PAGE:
13 September 2016
Here’s the BBC report published this morning UK time..
MPs call for medical cannabis to be made legal
The All Party Parliamentary Group on Drug Policy Reform says there is clear evidence cannabis could have a therapeutic role for some conditions, including chronic pain and anxiety.
It says tens of thousands of people in the UK already break the law to use the drug for symptom relief.
But the Home Office says there are no plans to legalise the “harmful drug.”
Plant cannabis contains more than 60 chemicals.
The All Party Parliamentary Group wants the Home Office to reclassify herbal cannabis under existing drug laws, from schedule one to schedule four.
This would put it in the same category as steroids and sedatives and mean doctors could prescribe cannabis to patients, and chemists could dispense it.
Patients might even be allowed to grow limited amounts of cannabis for their own consumption.
People with multiple sclerosis can legally take a derivate of cannabis.
This licensed medicine, called Sativex, is a mouth spray and contains two chemical extracts (THC and CBD) derived from the cannabis plant.
Under current laws in England and Wales, cannabis is not recognised as having any therapeutic value and anyone using the drug, even for medical reasons, could be charged for possession.
The NHS warns that cannabis use carries a number of risks, such as impairing the ability to drive, as well as causing harm to lungs if smoked and harm to mental health, fertility or unborn babies.
The All Party Parliamentary Group on Drug Policy Reform took evidence from 623 patients, representatives of the medical professions and people with knowledge of how medical cannabis was regulated across the world.
Medicinal cannabis use
average age of patient
try conventional medicines first
- 37% don’t tell their doctor
- 72% buy street cannabis
- 20% grow their own
Source: APPG/UPA survey
Risks and benefits
Co-chair Baroness Molly Meacher said: “Cannabis works as a medicine for a number of medical conditions.
“The evidence has been strong enough to persuade a growing number of countries and US states to legalise access to medical cannabis.
“Against this background, the UK scheduling of cannabis as a substance that has no medical value is irrational.”
The group commissioned a report by an expert in rehabilitation medicine, Prof Mike Barnes, which found good evidence that medical cannabis helps alleviate the symptoms of:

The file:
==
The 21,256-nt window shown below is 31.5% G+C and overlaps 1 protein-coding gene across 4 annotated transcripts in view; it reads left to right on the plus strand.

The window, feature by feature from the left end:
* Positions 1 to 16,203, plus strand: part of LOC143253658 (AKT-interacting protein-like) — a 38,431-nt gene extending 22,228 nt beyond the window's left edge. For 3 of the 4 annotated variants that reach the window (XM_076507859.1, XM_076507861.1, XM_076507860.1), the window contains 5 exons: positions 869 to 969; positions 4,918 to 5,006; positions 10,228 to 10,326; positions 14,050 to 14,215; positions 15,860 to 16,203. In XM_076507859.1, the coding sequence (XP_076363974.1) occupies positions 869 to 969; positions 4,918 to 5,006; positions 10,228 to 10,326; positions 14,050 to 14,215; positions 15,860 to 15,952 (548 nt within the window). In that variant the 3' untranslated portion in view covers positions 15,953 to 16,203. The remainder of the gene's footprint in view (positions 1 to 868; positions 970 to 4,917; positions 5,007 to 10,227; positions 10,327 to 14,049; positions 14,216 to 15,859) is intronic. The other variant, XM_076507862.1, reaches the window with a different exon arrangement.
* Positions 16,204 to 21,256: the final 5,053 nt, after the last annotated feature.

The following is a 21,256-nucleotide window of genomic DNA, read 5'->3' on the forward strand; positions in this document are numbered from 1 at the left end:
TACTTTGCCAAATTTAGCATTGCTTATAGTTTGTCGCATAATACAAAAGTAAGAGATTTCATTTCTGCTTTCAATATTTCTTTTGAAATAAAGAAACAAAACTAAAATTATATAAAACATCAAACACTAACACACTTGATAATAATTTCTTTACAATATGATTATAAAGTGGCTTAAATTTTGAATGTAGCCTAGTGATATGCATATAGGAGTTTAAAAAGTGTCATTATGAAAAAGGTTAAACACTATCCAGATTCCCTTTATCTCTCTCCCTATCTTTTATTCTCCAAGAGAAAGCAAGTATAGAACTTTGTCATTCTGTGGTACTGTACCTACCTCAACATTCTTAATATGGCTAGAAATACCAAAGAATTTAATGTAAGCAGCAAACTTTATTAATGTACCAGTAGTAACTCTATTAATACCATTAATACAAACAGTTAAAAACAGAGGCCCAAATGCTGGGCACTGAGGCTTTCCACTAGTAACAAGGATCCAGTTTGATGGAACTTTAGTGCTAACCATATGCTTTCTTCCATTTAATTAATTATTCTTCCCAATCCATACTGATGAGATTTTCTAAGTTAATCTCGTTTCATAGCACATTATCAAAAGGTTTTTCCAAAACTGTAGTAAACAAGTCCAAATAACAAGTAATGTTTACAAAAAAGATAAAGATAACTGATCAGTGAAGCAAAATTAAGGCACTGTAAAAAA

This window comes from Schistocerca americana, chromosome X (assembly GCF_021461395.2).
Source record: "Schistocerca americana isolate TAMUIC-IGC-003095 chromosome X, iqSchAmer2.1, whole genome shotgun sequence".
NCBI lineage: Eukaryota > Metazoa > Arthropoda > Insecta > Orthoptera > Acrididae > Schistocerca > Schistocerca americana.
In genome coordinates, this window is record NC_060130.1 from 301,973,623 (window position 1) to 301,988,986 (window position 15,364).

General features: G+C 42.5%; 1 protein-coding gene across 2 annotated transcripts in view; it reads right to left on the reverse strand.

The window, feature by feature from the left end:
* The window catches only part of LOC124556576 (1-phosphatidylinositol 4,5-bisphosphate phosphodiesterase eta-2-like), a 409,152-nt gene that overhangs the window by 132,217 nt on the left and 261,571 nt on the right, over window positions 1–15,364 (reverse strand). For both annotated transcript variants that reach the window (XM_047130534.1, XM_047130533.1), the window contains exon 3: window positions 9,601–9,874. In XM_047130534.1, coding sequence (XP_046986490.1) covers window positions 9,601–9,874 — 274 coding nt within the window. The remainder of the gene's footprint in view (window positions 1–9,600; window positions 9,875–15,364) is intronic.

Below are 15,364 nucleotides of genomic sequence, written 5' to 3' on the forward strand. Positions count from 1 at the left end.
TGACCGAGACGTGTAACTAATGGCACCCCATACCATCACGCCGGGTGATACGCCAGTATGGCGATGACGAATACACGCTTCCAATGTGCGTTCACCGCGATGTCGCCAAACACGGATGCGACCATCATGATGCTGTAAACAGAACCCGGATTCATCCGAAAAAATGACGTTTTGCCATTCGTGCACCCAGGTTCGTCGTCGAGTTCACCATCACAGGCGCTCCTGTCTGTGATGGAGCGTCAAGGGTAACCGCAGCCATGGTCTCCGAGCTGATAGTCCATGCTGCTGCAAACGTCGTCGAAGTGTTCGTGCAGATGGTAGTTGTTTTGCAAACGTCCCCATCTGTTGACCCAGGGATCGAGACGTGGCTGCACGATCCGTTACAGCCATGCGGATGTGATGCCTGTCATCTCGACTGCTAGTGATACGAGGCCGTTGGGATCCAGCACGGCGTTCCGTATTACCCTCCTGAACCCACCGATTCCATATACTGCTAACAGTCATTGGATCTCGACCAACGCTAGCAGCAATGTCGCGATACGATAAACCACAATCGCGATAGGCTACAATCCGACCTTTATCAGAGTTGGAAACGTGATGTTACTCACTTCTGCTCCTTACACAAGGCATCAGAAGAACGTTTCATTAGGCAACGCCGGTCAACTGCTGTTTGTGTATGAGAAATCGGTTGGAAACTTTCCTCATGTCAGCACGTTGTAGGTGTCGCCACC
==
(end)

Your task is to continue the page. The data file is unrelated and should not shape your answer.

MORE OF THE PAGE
- chronic pain (including neuropathic pain)
- spasticity (often associated with Multiple Sclerosis)
- nausea and vomiting, particularly in the context of chemotherapy
And there was moderate evidence that it could help with:
- sleep disorders
- poor appetite
- post-traumatic stress disorder
- Parkinson’s symptoms
But there was limited or no evidence that cannabis helps:
- dementia mood problems
- bladder function
- Tourette’s syndrome
- Huntington’s disease
- obsessive compulsive disorder
- gut disorders
- curb cancer growth
It found short-term side-effects of cannabis were generally mild and well tolerated, but that there was a link with schizophrenia in some long-term users.
“There is probably a link in those who start using cannabis at an early age and also if the individual has a genetic predisposition to psychosis. There should be caution with regard to prescription of cannabis for such individuals,” says the report.
Also, there is a small dependency rate with cannabis at about 9%, “which needs to be taken seriously but compares to around 32% for tobacco use and 15% for alcohol use”.
The evidence for cognitive impairment in long-term users is not clear but “it is wise to be cautious in prescribing cannabis to younger people, given the possible susceptibility of the developing brain”, says the report.
Smoking cannabis in a joint rolled with tobacco can make asthma worse and probably increases the risk of lung cancer.
Prof Barnes said: “We analysed over 20,000 scientific and medical reports.
“The results are clear. Cannabis has a medical benefit for a wide range of conditions.
“I believe that with greater research, it has the potential to help with an even greater number of conditions.